Budget battle or playing into Brownback’s plan

Ultra conservative Kansas Gov. Sam Brownback isn’t the little engine that thought he could. No, he’s the diesel locomotive barreling down the tracks at full speed.

So when Brownback, in his State of the State speech last January, presented his budget plan that included sweeping and dramatic changes in the state’s tax code, he likely thought the tracks ahead of him were clear of all legislative clutter given the fact conservatives control the Kansas House and are just a few seats shy of controlling the Senate.

For years, conservatives fought, and usually lost to, moderate Republican and Democratic governors in trying to create legislation to diminish government and pass conservative agenda items. And now, finally, standing before them was a governor wanting to shrink government, reduce spending, reduce taxes, improve the business climate especially for small businesses, and put money back into the pockets of Kansans.

Brownback is the kind of governor conservative legislators have wanted in office for years.

But instead of blindly supporting Brownback’s budget plan, a large number of House and Senate conservative leaders instead raised their eyebrows and now just aren’t trying to slow the Brownback Express down but actually derailing it on several issues. Brownback’s proposal would make permanent the sales tax hike of two years ago to 6.3 percent. Legislation by the House Friday, Feb. 13, would allow the “temporary” hike designed to raise money for public education and social services to expire and drop to 5.7 percent on Jan. 1, 2013.

Brownback, who wants the state to be revenue neutral, also wants to immediately redo the state’s tax system, which includes eliminating special tax breaks such as the mortgage interest deduction as well as reducing income taxes. His plan would be $90 million short of his revenue neutral goal.

The House version would be $41 million short of revenue neutral but would continue many of the current tax breaks, including the mortgage interest deduction, and instead of getting rid of an earned-income tax credit for the working poor of the state, the House plan would reduce it by half in 2014.

Next week, the Senate Tax Committee will work on its own reform package. One concern of several senators is the governor’s plan to limit growth in state government expenditures to 2 percent a year. It’s a plan along the line of the TABOR Law passed in Colorado in 1992 and later repealed. They say such a plan, which is endorsed by the House, would eliminate flexibility and cause reductions in crucial state programs.

TABOR (a taxpayers bill of rights), limits the amount of money that state legislators can spend to the sum of inflation plus population growth. Inflation is measured by the consumer price index. A TABOR’s growth limit applies to the previous year’s allowed spending or tax revenue collections, whichever is less. Any revenues collected that exceed the TABOR limit must be refunded to taxpayers. State lawmakers can’t raise tax rates or add new taxes without voter approval.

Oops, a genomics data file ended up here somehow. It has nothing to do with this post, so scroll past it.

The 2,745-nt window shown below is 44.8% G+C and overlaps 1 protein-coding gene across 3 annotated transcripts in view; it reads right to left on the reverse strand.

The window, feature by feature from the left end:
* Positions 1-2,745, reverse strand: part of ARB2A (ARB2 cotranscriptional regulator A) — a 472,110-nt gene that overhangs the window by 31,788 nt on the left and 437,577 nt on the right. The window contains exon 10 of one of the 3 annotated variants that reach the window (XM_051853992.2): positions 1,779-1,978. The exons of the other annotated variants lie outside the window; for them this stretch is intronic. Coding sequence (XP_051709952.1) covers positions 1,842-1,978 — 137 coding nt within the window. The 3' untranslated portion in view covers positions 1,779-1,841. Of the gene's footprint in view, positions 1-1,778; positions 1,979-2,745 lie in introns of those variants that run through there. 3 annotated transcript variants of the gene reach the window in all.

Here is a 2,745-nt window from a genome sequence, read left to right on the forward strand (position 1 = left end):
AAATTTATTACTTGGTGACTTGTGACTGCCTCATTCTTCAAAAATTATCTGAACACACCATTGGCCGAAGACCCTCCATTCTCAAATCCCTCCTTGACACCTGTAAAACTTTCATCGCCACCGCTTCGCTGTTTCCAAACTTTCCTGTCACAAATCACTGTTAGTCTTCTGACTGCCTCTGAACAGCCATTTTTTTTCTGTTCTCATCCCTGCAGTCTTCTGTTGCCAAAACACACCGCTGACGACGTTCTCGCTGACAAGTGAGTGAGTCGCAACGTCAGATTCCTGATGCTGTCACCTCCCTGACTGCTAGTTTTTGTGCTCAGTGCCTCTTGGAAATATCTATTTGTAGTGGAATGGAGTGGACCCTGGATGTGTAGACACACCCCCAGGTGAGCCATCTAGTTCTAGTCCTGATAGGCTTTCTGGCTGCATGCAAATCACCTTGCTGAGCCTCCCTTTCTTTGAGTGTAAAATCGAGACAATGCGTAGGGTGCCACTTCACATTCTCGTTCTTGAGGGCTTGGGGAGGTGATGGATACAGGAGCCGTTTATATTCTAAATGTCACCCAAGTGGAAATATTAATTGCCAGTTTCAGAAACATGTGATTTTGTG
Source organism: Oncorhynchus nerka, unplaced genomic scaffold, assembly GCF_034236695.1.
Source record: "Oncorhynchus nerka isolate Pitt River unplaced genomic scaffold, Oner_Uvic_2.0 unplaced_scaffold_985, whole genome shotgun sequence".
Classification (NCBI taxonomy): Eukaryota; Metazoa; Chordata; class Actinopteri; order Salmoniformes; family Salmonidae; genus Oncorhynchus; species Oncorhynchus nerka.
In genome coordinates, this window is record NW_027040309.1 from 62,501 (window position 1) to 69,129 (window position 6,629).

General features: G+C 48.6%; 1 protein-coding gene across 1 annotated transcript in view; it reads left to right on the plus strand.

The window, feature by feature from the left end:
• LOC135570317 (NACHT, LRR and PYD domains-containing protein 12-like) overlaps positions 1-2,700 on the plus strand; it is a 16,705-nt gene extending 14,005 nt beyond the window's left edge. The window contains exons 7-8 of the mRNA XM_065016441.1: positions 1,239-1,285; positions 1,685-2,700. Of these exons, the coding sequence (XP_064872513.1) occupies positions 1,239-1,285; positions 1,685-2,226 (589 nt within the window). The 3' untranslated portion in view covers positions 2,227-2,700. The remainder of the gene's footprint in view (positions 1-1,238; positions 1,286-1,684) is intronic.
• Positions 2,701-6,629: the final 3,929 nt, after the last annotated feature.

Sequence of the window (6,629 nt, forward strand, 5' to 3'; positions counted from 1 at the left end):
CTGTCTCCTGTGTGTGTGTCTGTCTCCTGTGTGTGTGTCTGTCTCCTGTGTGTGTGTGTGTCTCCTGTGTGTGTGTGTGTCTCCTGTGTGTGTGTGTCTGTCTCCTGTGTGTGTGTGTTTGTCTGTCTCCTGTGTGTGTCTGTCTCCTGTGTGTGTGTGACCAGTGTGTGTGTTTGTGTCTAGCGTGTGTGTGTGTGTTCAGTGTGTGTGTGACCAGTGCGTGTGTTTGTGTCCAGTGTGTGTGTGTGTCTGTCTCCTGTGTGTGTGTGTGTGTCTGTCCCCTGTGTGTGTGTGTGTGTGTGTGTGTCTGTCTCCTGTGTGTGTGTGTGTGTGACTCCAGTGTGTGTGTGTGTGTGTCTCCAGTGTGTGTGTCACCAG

For example, if inflation increases by 3 percent then the state needs 3 percent more dollars to have the same kind of purchasing power of the previous year. And if the state’s population increases by 3 percent, then, theoretically, the government would need an extra 3 percent in revenue to service the increased population.

After more than a decade, Colorado revoked its TABOR after it found that although TABOR did limit government growth, the public sector’s share of the overall economy declined sharply as well and the people still demanded that government to fund all the programs they had become accustomed despite having less revenues.

TABOR did result in more than $3.25 billion being returned to taxpayers between 1997 and 2001 as a result of tax revenues collected in excess of TABOR limits. But during an economic downturn, the fact TABOR was required to return all the money and not put a part in a rainy day fund, created a budget havoc for the state in trying to fund public education and social programs.

In 10 years, it caused Colorado’s ranking in teachers’ salaries to plummet from 30th to 50th, funding for higher education dropped 19 percent, and saw low-income children without health insurance to increase 15 percent.

It will be interesting to see what kind of budget comes out of this session. I think it will be one of the most conservative budgets to come out of Topeka in several years. Perhaps asking for the moon and settling for a solid conservative budget for fiscal year 2013 is what Brownback planned all along knowing that what he was asking would be more than what his ultra conservative colleagues would give him.

So instead of derailing the Brownback Express, they could be increasing its power for next year.

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